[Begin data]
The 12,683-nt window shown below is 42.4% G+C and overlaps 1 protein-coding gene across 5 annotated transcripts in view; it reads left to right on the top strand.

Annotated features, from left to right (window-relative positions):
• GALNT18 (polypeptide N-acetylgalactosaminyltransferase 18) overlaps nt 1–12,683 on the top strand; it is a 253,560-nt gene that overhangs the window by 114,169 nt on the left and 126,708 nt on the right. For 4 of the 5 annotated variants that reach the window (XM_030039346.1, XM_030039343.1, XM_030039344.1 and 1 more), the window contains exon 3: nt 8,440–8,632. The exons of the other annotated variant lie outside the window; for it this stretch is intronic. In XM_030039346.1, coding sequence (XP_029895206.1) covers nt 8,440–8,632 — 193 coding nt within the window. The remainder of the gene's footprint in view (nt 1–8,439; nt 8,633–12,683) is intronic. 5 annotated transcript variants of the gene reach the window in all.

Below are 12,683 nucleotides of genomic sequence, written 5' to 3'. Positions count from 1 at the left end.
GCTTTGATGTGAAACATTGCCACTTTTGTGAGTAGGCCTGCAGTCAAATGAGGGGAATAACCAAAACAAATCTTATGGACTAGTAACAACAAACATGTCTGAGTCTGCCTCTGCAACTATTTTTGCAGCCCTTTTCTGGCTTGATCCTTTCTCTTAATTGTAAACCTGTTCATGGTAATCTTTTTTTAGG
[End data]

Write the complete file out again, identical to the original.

The 12,683-nt window shown below is 42.4% G+C and overlaps 1 protein-coding gene across 5 annotated transcripts in view; it reads left to right on the top strand.

Annotated features, from left to right (window-relative positions):
• GALNT18 (polypeptide N-acetylgalactosaminyltransferase 18) overlaps nt 1–12,683 on the top strand; it is a 253,560-nt gene that overhangs the window by 114,169 nt on the left and 126,708 nt on the right. For 4 of the 5 annotated variants that reach the window (XM_030039346.1, XM_030039343.1, XM_030039344.1 and 1 more), the window contains exon 3: nt 8,440–8,632. The exons of the other annotated variant lie outside the window; for it this stretch is intronic. In XM_030039346.1, coding sequence (XP_029895206.1) covers nt 8,440–8,632 — 193 coding nt within the window. The remainder of the gene's footprint in view (nt 1–8,439; nt 8,633–12,683) is intronic. 5 annotated transcript variants of the gene reach the window in all.

Below are 12,683 nucleotides of genomic sequence, written 5' to 3'. Positions count from 1 at the left end.
GCTTTGATGTGAAACATTGCCACTTTTGTGAGTAGGCCTGCAGTCAAATGAGGGGAATAACCAAAACAAATCTTATGGACTAGTAACAACAAACATGTCTGAGTCTGCCTCTGCAACTATTTTTGCAGCCCTTTTCTGGCTTGATCCTTTCTCTTAATTGTAAACCTGTTCATGGTAATCTTTTTTTAGG